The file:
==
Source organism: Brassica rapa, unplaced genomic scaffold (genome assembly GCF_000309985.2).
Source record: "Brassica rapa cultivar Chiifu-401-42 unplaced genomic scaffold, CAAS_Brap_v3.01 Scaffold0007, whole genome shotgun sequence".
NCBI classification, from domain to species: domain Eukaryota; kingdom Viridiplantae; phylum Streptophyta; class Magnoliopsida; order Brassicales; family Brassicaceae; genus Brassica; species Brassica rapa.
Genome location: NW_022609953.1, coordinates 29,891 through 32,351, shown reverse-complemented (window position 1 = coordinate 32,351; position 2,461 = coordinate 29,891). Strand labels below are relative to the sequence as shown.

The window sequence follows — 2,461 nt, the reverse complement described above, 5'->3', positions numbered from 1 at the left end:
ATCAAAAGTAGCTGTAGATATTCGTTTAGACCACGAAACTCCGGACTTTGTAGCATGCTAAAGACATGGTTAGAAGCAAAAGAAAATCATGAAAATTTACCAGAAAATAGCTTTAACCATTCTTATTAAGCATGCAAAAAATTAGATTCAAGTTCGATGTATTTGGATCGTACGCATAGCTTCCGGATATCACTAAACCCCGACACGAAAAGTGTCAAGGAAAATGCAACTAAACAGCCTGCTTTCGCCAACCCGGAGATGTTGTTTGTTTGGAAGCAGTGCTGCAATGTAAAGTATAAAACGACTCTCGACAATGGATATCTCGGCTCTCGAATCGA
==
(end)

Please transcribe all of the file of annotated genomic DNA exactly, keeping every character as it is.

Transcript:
Source organism: Brassica rapa, unplaced genomic scaffold (genome assembly GCF_000309985.2).
Source record: "Brassica rapa cultivar Chiifu-401-42 unplaced genomic scaffold, CAAS_Brap_v3.01 Scaffold0007, whole genome shotgun sequence".
NCBI classification, from domain to species: domain Eukaryota; kingdom Viridiplantae; phylum Streptophyta; class Magnoliopsida; order Brassicales; family Brassicaceae; genus Brassica; species Brassica rapa.
Genome location: NW_022609953.1, coordinates 29,891 through 32,351, shown reverse-complemented (window position 1 = coordinate 32,351; position 2,461 = coordinate 29,891). Strand labels below are relative to the sequence as shown.

The window sequence follows — 2,461 nt, the reverse complement described above, 5'->3', positions numbered from 1 at the left end:
ATCAAAAGTAGCTGTAGATATTCGTTTAGACCACGAAACTCCGGACTTTGTAGCATGCTAAAGACATGGTTAGAAGCAAAAGAAAATCATGAAAATTTACCAGAAAATAGCTTTAACCATTCTTATTAAGCATGCAAAAAATTAGATTCAAGTTCGATGTATTTGGATCGTACGCATAGCTTCCGGATATCACTAAACCCCGACACGAAAAGTGTCAAGGAAAATGCAACTAAACAGCCTGCTTTCGCCAACCCGGAGATGTTGTTTGTTTGGAAGCAGTGCTGCAATGTAAAGTATAAAACGACTCTCGACAATGGATATCTCGGCTCTCGAATCGA